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THE CORONATION OF QUEEN VICTORIA. (After the Picture by Sir George Hayter.)On the 12th of March, 1839, Mr. Villiers again moved for a committee of the whole House to take into consideration the Act regulating the importation of foreign corn, and the Manchester delegates were once more in London to watch the progress of events. On this occasion the House again decided, by 342 votes to 195, not to take the subject into consideration. The defeat was of course expected; but the members of the Association immediately assembled again, and issued an address to the public, in which for the first time they recommended the formation of a permanent union, to be called the Anti-Corn Law League, and to be composed of all the towns and districts represented in the delegation, and as many others as might be induced to form Anti-Corn Law associations, and to join the League. Delegates from the different local associations were to meet for business from time to time at the principal towns represented; but in order to secure unity of action, it was proposed that the central office of the League should be established at Manchester, and that to its members should be entrusted the duties of engaging lecturers, obtaining the co-operation of the public press, establishing and conducting a stamped periodical publication, and keeping up a constant correspondence with the local associations. The delegates then parted, becoming so many local missionaries for spreading the doctrines of the new crusade. The Manchester Association had issued a large number of handbills and placards. It now began to publish more largely and systematically a series of pamphlets. Among these were "Facts for Farmers," in which it was shown to demonstration that, whatever might be the interest of the landowners, their tenants had no real share in the benefits of their monopoly. The cheapness of the publications secured them an extraordinary sale wherever political questions were discussed. Mr. Villiers's speech, extending to thirty-two closely printed pages, was sold at three halfpence; Mr. Poulett Thomson's speech, occupying sixteen pages, at three farthings. When the appeals were made to the electors of the kingdom during the height of the agitation, as many as half a million each of the more popular tracts were issued at a time. In accordance with the resolution passed by the League at its formation in London, a fortnightly organ of the new movement was started on the 16th of April. Its title was the Anti-Corn Law Circular. A preliminary address announced that a copy of the paper would be regularly forwarded to every newspaper, review, and magazine in the empire. The first number contained a "Modern History of the Corn Laws," by Richard Cobden, with various information on the progress of the movement. Meanwhile the work of lecturing went on. Free Trade missionaries were dispatched to all parts, and, to the annoyance of the landlords, even preached their obnoxious doctrines to audiences in smock frocks in the agricultural towns and villages, where the views of the country party had hitherto held undisputed sway. Among the most remarkable of these speakers was Colonel Perronet Thompson, who, by his celebrated "Catechism of the Corn Laws," and his other writings, had done perhaps more than any other man of his time to confute the fallacies of the Protectionist party. The clear and terse style, the shrewd reasoning power, the apt and homely illustration, and, above all, the hearty sincerity and good temper of this remarkable man, were equally acceptable among the most refined or the least educated audiences.In September Commodore Sir Samuel Hood captured five frigates, which issued from Rochefort, laden with troops, stores, arms, and ammunition for the French forts in the West Indies. But the most daring feats of bravery were performed by Captain Lord Cochrane, afterwards Lord Dundonald. Early in this year he sent a number of boats up the Gironde, not far from Bordeaux, to endeavour to seize two large brig corvettes, the nearest of which lay twenty miles up the river, protected by two heavy land batteries. The sailors successfully brought away the first vessel, having only three men wounded in the affair; the other corvette lay much higher up the river, but, hearing the firing, it fell down to the assistance of its companion vessel; but the British seamen beat it back, and carried away their prize in the face of crowds of armed militia, and greater crowds of people along the shores. Whilst this daring action was in progress Lord Cochrane was not idle. He attacked with his single frigate one sixteen-gun and two twenty-gun corvettes, and drove them on shore. He then proceeded to Aix, to reconnoitre a strong fleet anchored in the roads, under cover of strong batteries. His little frigate, the Pallas, a twelve-pounder of thirty-two guns, was attacked by a forty-four-gun frigate and three big corvettes, but they were compelled to retire without driving him from his station. He then landed part of the crew of the Pallas, who destroyed some signal-posts which gave notice of all the movements of the British cruisers. One of these signal-posts was defended, but in vain, by a hundred French militia. He next attacked a battery of three thirty-six pounders, and a garrison of fifty men, spiked the guns, blew up the magazine, and flung the shot and shells into the sea. The frigate Minerva, of forty-four guns, and three corvettes, then ran out of harbour with studding-sails and royals set, and commenced a simultaneous attack on the Pallas; but Cochrane soon reduced the Minerva almost to a wreck, and was on the point of boarding her when two other frigates hastened to her aid, and the Pallas, considerably damaged herself, was obliged to haul off. Such were the audacious doings of the British men-of-war in every quarter of the world, and in these Lord Cochrane stood always conspicuous for his unparalleled daring and adroitness.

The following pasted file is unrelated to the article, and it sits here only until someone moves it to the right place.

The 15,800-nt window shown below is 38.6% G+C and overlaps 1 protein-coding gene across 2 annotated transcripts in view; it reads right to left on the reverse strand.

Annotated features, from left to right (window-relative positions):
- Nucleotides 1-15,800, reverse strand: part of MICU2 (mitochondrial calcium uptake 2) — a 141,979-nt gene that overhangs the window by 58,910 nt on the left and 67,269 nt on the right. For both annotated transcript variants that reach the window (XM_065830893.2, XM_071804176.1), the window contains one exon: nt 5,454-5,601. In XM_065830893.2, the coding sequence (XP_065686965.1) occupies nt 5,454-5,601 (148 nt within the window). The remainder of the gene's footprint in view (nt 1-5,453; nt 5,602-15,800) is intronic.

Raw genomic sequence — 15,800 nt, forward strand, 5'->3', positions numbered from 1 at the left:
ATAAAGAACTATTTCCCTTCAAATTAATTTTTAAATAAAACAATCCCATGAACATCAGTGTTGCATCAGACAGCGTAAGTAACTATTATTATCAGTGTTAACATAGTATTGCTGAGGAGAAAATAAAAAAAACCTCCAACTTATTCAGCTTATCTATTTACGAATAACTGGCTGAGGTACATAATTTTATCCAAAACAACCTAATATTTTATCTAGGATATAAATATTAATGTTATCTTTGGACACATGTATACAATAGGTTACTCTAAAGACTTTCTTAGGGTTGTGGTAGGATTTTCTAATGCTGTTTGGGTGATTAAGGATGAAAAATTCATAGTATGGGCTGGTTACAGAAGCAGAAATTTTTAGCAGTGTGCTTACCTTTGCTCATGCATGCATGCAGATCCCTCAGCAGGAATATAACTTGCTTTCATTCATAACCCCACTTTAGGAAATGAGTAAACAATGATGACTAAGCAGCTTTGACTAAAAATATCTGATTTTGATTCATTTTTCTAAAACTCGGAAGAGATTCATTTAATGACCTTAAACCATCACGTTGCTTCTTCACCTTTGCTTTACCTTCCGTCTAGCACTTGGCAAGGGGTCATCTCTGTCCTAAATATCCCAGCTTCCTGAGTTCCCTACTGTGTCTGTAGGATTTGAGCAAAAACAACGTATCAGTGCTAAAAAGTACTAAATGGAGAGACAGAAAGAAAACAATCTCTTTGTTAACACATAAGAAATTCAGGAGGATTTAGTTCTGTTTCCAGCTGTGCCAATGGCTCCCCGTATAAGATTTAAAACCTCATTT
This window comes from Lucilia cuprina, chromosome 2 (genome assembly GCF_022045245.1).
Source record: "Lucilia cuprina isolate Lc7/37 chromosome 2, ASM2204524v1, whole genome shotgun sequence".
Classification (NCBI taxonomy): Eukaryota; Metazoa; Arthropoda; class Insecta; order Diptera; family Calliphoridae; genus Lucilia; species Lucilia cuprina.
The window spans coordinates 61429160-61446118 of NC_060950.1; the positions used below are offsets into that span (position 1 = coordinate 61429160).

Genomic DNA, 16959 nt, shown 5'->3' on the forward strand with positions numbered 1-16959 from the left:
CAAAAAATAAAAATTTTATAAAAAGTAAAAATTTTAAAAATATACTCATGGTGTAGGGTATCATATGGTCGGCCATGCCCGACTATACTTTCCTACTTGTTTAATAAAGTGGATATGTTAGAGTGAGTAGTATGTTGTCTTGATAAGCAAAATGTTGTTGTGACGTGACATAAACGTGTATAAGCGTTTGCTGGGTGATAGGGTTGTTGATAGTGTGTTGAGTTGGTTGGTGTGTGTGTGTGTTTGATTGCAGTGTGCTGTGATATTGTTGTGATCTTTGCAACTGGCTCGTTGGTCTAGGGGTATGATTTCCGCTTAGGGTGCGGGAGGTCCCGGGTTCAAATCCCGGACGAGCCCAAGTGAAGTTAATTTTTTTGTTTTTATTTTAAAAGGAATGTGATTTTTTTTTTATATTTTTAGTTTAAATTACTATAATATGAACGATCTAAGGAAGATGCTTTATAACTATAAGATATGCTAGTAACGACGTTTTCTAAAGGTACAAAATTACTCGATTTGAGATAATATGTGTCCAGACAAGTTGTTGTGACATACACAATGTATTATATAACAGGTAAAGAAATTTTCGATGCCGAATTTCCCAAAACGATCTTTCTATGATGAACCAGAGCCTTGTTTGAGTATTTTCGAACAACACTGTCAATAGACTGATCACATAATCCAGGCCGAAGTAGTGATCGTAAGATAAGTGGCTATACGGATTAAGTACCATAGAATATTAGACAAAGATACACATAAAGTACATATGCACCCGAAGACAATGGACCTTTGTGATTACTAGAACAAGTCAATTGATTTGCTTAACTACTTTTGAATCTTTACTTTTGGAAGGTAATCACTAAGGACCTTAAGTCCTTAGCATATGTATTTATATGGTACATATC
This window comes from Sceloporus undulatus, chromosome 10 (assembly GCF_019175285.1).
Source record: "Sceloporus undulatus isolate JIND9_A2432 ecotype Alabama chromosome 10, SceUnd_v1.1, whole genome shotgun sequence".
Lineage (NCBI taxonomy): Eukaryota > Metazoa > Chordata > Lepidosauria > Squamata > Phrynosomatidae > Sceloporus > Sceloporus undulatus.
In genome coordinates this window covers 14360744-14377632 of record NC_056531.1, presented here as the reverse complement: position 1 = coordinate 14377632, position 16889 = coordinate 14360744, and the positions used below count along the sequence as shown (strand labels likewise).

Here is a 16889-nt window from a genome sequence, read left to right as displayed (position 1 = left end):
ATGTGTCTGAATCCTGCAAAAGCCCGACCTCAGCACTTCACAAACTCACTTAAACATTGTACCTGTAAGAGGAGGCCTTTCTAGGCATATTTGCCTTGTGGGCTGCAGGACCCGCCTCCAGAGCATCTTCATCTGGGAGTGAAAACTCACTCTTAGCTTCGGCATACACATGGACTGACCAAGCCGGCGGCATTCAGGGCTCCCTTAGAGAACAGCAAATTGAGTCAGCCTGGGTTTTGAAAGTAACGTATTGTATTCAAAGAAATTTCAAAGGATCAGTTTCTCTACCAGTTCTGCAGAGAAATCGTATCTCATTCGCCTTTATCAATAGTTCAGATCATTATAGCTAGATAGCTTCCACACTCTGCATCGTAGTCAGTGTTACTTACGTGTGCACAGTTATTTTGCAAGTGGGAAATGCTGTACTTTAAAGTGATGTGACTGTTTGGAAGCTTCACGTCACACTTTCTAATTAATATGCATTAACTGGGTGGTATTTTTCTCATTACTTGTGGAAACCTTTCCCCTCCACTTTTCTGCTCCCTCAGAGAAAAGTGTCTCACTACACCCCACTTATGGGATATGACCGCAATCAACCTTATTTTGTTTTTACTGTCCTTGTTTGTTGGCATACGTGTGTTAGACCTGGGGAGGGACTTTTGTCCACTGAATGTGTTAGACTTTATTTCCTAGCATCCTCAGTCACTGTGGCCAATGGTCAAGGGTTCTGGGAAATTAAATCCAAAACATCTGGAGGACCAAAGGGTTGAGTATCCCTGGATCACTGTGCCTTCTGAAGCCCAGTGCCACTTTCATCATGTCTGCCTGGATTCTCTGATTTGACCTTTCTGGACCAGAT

At the same time, the Duke of Brunswick was[406] approaching from the rear, and Kellermann from Metz, but both with equal tardiness. Dumouriez dispatched a courier to order Kellermann, on arriving, to take his position on the heights of Gisancourt, commanding the road to Chalons and the stream of the Auve; but Kellermann, arriving in the night of the 19th, instead of reaching the heights of Gisancourt, advanced to the centre of the basin at Valmy, where, on the morning of the 20th, he found himself commanded by the Prussians, who had come up and formed on the heights of La Lune, when, had Kellermann taken the position assigned him on Gisancourt, he would have commanded La Lune. The Prussians had been in full march for Chalons when they took post here, and discovered Kellermann below them by the mill of Valmy, and Dumouriez above on the heights of Valmy. Kellermann, perceiving the error of his position, and that the Prussians would soon seize on the heights of Gisancourt, which he ought to occupy, sent to Dumouriez for assistance to extricate himself. The King of Prussia, perceiving that forces were thrown forward towards Kellermann's position, imagined that the French meant to cut off his march towards Chalons, and immediately commenced firing. From the heights of La Lune and of Gisancourt, which he now occupied, he poured a deadly fire of artillery on Kellermann; and the Austrians, about to attempt to drive the French from the heights of Hyron, if they succeeded, would leave him exposed on all sides. The battle now was warmly contested, but only through the artillery. A shell falling into one of Kellermann's powder waggons exploded it, and occasioned much confusion. The King of Prussia thought this the moment to charge with the bayonet, and now, for the first time, the Revolutionary soldiers saw the celebrated troops, bearing the prestige of the great Frederick, marching down upon them in three columns, with the steady appearance of victory. Kellermann, to inspirit his inexperienced soldiers, shouted, "Vive la Nation!" The troops caught the enthusiasm of the cry, replied with a loud "Vive la Nation!" and dashed forward. At this sight the Duke of Brunswick was astonished; he had been led to expect nothing but disorder and cowardice; he halted, and fell back into his camp. This movement raised the audacity of the French; they continued to cannonade the Prussians, and after one or two more attempts to reach them with the bayonet, Brunswick found himself, as night fell, in anything but a victorious position. About twenty thousand cannon shots had been exchanged, whence the battle was called the cannonade of Valmy. Yet there stood the French, who, according to the reports of the Emigrants, were to have run off at the first smell of powder, or to have come over to them in a body. The next morning it was worse. Kellermann, in the night, had recovered himself from his false position; had gained the heights of Gisancourt which he should have occupied at first; had driven the Prussians thence, and now commanded them in La Lune.But besides nascent war, the Anti-Slavery movement of Wilberforce, Pitt's friend, was decidedly adverse to the expected increase of income. The Abolitionists had now begun to abandon the use of slave-grown sugar, and they proposed to extend this to all the produce of the West India islands, till the slave trade should be extirpated. This alarmed Pitt, as Chancellor of the Exchequer, and he prevailed on Wilberforce to discourage this project for awhile. The Abolition cause received serious injury from the frightful insurrection which had broken out in St. Domingo, and from the outrages which the insurgent blacks had perpetrated on the whites. Such were held up by the friends of slavery as the natural consequences of novel doctrines of philanthropy. What made[391] the matter more serious was, that Brissot and the worst of the Jacobins were the authors of these bloody tragedies, by their violent advocacy of the universal adoption of the Rights of Man. All these men were enthusiastic applauders of the English Abolitionists. Paine was a prominent Abolitionist; and Clarkson, the right hand of Wilberforce, was an equal admirer of the French Revolution, and gave serious offence by attending a dinner at the "Crown and Anchor," to celebrate the taking of the Bastille. These circumstances had a great effect when Wilberforce, on the 2nd of April, brought in his annual motion for the immediate abolition of the slave trade. Fox and Pitt eloquently supported him; but Dundas, now become Secretary of State, prevailed to introduce into the motion the words "gradual abolition." The Wilberforce party managed to carry a motion in the Commons, for the abolition of the trade to the West Indies, on the 1st of January, 1796; but this was thrown out in the Lords, where it was opposed by the Duke of Clarence, who had been in the West Indies, and thought the descriptions of the condition of the slaves overdrawn. It was also opposed by Thurlow, by Horsley, Bishop of St. Davids, and a considerable majority.